Sara Castellanos, a reporter for the Wall Street Journal, published an article about Centricity on Tuesday that takes a deep dive into our breakthrough technology and big plans for 2021.
— Sara Castellanos (@SCastellWSJ) January 13, 2021
After speaking with Centricity CEO Mike Brackett and CTO Jason Nichols, Castellanos painted a picture of how Centricity’s Pulse data helps companies solve problems through intelligent demand forecasting.
“The New York City-based company, one of many enterprise technology startups that have gained traction during the pandemic, uses AI algorithms to analyze some 2.5 billion data points’ worth of internet traffic a day to predict demand for products so that retailers can stock their shelves accordingly.
About 10 undisclosed companies in Europe, Canada and the U.S. are using Centricity’s software platform in sectors such as grocery, nonfood retail, apparel and consumer electronics, said Chief Executive Michael Brackett, who founded the company in late 2019.”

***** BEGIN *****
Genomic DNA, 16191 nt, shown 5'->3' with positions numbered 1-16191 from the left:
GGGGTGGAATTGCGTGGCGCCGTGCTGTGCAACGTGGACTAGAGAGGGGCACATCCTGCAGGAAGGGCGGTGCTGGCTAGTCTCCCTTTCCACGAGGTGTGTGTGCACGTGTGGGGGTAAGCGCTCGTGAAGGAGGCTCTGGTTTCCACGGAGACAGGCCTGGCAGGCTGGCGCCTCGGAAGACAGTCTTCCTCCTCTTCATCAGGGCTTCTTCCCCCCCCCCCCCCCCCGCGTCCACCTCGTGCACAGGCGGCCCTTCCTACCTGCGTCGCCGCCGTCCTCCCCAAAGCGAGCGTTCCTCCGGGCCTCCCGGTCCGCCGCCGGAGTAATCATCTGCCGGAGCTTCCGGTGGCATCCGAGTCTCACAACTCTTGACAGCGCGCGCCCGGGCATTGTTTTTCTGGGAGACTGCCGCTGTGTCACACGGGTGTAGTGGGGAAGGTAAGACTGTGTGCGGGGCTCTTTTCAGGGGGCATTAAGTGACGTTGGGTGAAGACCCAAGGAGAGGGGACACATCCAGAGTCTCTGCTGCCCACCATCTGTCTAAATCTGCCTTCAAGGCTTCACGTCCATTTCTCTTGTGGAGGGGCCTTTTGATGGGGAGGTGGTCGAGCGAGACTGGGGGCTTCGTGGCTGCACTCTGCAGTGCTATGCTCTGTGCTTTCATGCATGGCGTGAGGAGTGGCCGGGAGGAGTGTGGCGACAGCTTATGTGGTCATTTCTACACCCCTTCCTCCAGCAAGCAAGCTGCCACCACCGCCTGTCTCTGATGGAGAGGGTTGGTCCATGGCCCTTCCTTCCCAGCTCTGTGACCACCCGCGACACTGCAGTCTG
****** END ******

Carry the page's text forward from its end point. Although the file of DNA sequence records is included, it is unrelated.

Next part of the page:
Castellanos also highlighted Centricity’s Pulse metric, outlining how impactful it is for companies to have access to real-time consumer demand, rather than relying on old sales data.
“Centricity intends to file one or more patents for its main technology, a “pulse system” that uses AI to help predict how likely a group of people are to purchase a specific product, such as yeast for bread, in any particular area. The insights can be as granular as 1 kilometer, Mr. Brackett said.
The system, which uses a set of AI-based algorithms, currently analyzes about 2.5 billion points of internet traffic daily and 75 billion website page views a month, with the capacity to grow beyond that number, said Jason Nichols, Centricity’s chief technology officer…
Data include information about the location of the user, the websites they’re visiting, search terms they’re using and specific pages they’re clicking on within the website. The algorithms analyze the data to locate the precise areas where groups of people are interested in a particular product, delivering a probability for that group of people buying the product, in a certain area.”